William Hill Sports Book of the Year 2010 Shortlist

Cricket is again represented in the final shortlist of 6 books for the William Hill Sports Book of the year and again it’s a book by Duncan Hamilton – A Last English Summer.

Hamilton has a remarkable recent record with this award, winning it twice in the last three years. In 2007 he won with Provided You Don’t Kiss Me, about the late Brian Clough and in 2009 he won with his biography Harold Larwood.

This years entry is A Last English Summer. This is Hamilton following and charting his experience of the county cricket circuit in 2009, in the expectation that this will be the last year of cricket as we know it in England before Twenty20 takes over. How wrong he was!!

Hamilton is up against 5 other Sports Books for the award.

Open by Andre Agassi, which just sounds like Agassi telling us all about what a hard life he had on the tennis circuit and about how he avoided a drugs ban. Anyone who has to announce that he got away with the ban by lieing just to try and sell more copies of his book dosen’t deserve the publicity to me.

Personally, I wouldn’t wipe my hole with the paperback version, as I wouldn’t want to offend my arse. If this books wins, then it should go up on the ‘Alternative Lord’s Honours Board’ alongside Shane Watson’s tainted fivefor.

Trautmann’s Journey by Catrine Clay. This sounds like a great book, it charts Bert Trautmann’s story from Hitler Youth to becoming arguably the most famous ever FA Cup goalkeeper. When you think about how a German would probably have been received in this country at the time, it makes his story all the more remarkable. He was a man who obviously wasn’t afraid to cross divides to achieve things.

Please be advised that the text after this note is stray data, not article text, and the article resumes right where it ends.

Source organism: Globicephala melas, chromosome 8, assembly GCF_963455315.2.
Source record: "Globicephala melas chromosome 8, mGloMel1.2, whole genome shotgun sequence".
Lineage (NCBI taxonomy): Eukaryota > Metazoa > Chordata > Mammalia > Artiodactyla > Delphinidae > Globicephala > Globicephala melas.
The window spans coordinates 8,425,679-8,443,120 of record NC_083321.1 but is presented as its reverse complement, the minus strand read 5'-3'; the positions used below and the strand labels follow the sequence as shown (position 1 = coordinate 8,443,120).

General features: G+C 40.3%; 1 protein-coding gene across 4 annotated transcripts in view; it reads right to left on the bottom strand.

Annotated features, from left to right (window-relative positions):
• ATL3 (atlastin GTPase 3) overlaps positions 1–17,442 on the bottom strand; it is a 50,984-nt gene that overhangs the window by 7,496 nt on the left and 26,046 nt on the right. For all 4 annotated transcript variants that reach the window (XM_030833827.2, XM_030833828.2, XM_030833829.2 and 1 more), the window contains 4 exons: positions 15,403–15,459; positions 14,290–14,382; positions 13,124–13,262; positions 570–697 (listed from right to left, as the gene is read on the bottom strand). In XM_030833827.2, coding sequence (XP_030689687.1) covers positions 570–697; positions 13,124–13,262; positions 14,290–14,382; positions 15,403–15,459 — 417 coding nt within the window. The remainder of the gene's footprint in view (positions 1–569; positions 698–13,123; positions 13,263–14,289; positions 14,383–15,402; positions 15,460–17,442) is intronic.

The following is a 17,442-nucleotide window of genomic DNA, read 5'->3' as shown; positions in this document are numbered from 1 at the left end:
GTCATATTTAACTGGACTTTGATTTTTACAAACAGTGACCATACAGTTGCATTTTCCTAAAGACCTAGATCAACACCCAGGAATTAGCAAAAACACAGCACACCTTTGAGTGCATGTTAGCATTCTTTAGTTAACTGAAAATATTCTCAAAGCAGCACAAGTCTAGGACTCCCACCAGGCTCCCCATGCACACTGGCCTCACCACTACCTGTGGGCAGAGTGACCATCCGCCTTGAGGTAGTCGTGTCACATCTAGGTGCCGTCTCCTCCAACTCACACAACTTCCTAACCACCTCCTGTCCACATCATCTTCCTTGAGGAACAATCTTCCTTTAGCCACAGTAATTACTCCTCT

Blood Knots by Luke Jennings. With the greatest of respect to Luke Jennings, I am not going to try to comment on this book as apparently it is about angling, which I know nothing about.

Beware of the Dog by Brian Moore. This is Moore’s life story, he tells about how he had a troubled childhood and that how underneath it all, he is not the assured figure that he comes across as.

Moore is one of those people who I could listen too all day, he never beats around the bush and always tells it as he sees it. He is also a highly intelligent man, he is a solicitor by trade and is also a wine expert.

Bounce by Matthew Syed. Syed is a former British Number 1 in Table Tennis, turned journalist. He recognised that all the top Table Tennis players all came from the same area as him, Syed thought this was a bit more than just a coincidence.

As a result of this, he came to the conclusion that he wasn’t born with a God given talent, that it was down to the fact that they all lived near the top Table Tennis coach in the country. He has since done research into what it takes to become a top sports performer and in this book he explains how he has come to the conclusion that you need 10,000 hours of practise – and probably to be lucky enough to live near the top coach in your given field.

One book that didn’t make the shortlist, but was on the longlist is Henry Olonga’s, Blood Sweat and Treason. I was disappointed to see Olonga miss out, if I were to find the time to read any of these books it would probably be this one.

Olonga is a very articulate man and I have listened to him talk a lot on TV and Radio about more than just cricket, if this book is half as interesting as Olonga himself is, then it should be some read.

The book apparently goes into great detail about the infamous ‘black arm band’, death of democracy in our country incident and how by a twist of fate, Olonga managed to escape Mugabe’s secret police, which ultimately must have saved his life.

It sounds just a bit more interesting than reading about the hard life of a drugs taker forced to play tennis and receive all the trapings that go with it. Who the hell makes these decisions?